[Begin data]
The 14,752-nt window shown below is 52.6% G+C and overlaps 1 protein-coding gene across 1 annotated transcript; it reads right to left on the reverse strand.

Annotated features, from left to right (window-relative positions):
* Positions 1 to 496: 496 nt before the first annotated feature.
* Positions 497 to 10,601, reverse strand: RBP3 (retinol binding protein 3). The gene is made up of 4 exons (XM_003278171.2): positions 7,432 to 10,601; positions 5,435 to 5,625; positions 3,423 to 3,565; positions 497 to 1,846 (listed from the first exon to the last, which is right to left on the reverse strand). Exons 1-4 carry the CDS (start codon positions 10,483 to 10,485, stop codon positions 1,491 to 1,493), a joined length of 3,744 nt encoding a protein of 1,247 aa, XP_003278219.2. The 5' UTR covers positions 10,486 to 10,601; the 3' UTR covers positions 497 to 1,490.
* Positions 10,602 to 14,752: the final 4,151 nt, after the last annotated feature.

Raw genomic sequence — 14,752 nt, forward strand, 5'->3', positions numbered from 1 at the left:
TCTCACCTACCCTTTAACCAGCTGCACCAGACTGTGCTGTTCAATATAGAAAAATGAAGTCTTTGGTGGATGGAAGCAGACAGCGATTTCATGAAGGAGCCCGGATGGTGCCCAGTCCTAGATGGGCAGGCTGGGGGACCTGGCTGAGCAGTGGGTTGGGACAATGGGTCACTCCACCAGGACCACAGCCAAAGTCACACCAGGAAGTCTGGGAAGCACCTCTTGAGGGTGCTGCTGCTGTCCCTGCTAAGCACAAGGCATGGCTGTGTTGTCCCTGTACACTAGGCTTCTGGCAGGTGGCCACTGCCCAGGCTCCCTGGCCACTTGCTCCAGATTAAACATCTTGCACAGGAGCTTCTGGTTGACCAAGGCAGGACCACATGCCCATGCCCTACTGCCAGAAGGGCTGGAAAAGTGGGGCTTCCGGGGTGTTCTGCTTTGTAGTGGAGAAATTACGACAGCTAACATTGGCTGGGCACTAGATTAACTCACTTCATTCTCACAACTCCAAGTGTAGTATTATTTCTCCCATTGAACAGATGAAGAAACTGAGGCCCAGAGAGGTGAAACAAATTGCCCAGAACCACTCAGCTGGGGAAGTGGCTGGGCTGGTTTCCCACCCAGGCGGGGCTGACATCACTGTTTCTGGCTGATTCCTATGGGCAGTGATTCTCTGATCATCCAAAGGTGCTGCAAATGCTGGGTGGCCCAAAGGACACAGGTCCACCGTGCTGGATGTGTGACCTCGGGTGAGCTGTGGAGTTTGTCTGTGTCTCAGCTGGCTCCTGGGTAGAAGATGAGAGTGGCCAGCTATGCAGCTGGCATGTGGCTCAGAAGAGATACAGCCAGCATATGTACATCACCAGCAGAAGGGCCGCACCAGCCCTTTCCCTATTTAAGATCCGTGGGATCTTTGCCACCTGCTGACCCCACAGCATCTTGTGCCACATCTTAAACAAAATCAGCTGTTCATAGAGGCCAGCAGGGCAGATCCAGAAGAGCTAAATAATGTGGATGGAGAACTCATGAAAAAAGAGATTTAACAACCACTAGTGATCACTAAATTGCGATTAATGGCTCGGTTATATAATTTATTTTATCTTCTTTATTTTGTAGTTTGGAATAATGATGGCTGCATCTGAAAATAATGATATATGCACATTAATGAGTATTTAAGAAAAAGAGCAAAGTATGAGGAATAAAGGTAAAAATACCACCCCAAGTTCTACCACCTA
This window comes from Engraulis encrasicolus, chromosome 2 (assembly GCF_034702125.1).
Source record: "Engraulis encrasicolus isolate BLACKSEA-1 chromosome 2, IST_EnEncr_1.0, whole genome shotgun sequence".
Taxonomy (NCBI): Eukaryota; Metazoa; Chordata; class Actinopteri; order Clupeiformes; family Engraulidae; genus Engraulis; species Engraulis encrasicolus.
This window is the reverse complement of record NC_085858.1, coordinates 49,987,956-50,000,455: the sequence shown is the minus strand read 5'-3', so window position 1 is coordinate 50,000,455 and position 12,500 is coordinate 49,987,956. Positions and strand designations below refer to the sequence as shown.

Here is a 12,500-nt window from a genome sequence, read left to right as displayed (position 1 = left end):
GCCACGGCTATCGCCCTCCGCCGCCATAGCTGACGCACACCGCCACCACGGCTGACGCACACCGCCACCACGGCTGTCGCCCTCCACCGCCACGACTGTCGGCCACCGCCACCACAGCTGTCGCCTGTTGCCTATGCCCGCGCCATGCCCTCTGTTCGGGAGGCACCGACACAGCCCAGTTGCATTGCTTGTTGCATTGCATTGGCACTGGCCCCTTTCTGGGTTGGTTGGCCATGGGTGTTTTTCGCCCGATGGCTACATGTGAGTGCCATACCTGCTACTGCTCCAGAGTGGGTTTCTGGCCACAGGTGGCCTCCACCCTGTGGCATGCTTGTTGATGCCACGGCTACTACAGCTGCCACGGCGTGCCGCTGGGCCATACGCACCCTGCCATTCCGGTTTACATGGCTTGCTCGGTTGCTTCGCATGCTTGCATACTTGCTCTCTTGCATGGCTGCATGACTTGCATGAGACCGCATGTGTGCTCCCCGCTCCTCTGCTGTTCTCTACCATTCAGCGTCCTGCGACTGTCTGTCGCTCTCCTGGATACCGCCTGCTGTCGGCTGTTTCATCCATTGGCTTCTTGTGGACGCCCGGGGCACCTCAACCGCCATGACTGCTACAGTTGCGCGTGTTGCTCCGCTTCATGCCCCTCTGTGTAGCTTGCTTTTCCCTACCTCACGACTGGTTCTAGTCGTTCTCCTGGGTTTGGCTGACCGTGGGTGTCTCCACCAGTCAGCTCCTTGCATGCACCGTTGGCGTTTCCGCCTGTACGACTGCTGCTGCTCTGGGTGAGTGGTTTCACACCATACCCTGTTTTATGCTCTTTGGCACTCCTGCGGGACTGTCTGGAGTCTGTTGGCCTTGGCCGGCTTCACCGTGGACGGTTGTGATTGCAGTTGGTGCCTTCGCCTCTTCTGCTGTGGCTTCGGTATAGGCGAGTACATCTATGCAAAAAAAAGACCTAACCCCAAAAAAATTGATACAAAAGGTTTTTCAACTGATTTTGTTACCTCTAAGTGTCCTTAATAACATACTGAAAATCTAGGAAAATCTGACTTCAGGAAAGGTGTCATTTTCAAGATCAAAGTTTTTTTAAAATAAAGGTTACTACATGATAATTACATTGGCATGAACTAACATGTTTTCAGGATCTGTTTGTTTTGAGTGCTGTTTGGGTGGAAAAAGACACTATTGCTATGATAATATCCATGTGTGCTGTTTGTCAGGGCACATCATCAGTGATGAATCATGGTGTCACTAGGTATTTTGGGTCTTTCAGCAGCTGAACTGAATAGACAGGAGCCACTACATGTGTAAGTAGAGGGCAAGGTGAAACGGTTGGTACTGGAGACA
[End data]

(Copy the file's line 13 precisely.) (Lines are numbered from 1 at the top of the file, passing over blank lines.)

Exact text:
GCCACGGCTATCGCCCTCCGCCGCCATAGCTGACGCACACCGCCACCACGGCTGACGCACACCGCCACCACGGCTGTCGCCCTCCACCGCCACGACTGTCGGCCACCGCCACCACAGCTGTCGCCTGTTGCCTATGCCCGCGCCATGCCCTCTGTTCGGGAGGCACCGACACAGCCCAGTTGCATTGCTTGTTGCATTGCATTGGCACTGGCCCCTTTCTGGGTTGGTTGGCCATGGGTGTTTTTCGCCCGATGGCTACATGTGAGTGCCATACCTGCTACTGCTCCAGAGTGGGTTTCTGGCCACAGGTGGCCTCCACCCTGTGGCATGCTTGTTGATGCCACGGCTACTACAGCTGCCACGGCGTGCCGCTGGGCCATACGCACCCTGCCATTCCGGTTTACATGGCTTGCTCGGTTGCTTCGCATGCTTGCATACTTGCTCTCTTGCATGGCTGCATGACTTGCATGAGACCGCATGTGTGCTCCCCGCTCCTCTGCTGTTCTCTACCATTCAGCGTCCTGCGACTGTCTGTCGCTCTCCTGGATACCGCCTGCTGTCGGCTGTTTCATCCATTGGCTTCTTGTGGACGCCCGGGGCACCTCAACCGCCATGACTGCTACAGTTGCGCGTGTTGCTCCGCTTCATGCCCCTCTGTGTAGCTTGCTTTTCCCTACCTCACGACTGGTTCTAGTCGTTCTCCTGGGTTTGGCTGACCGTGGGTGTCTCCACCAGTCAGCTCCTTGCATGCACCGTTGGCGTTTCCGCCTGTACGACTGCTGCTGCTCTGGGTGAGTGGTTTCACACCATACCCTGTTTTATGCTCTTTGGCACTCCTGCGGGACTGTCTGGAGTCTGTTGGCCTTGGCCGGCTTCACCGTGGACGGTTGTGATTGCAGTTGGTGCCTTCGCCTCTTCTGCTGTGGCTTCGGTATAGGCGAGTACATCTATGCAAAAAAAAGACCTAACCCCAAAAAAATTGATACAAAAGGTTTTTCAACTGATTTTGTTACCTCTAAGTGTCCTTAATAACATACTGAAAATCTAGGAAAATCTGACTTCAGGAAAGGTGTCATTTTCAAGATCAAAGTTTTTTTAAAATAAAGGTTACTACATGATAATTACATTGGCATGAACTAACATGTTTTCAGGATCTGTTTGTTTTGAGTGCTGTTTGGGTGGAAAAAGACACTATTGCTATGATAATATCCATGTGTGCTGTTTGTCAGGGCACATCATCAGTGATGAATCATGGTGTCACTAGGTATTTTGGGTCTTTCAGCAGCTGAACTGAATAGACAGGAGCCACTACATGTGTAAGTAGAGGGCAAGGTGAAACGGTTGGTACTGGAGACA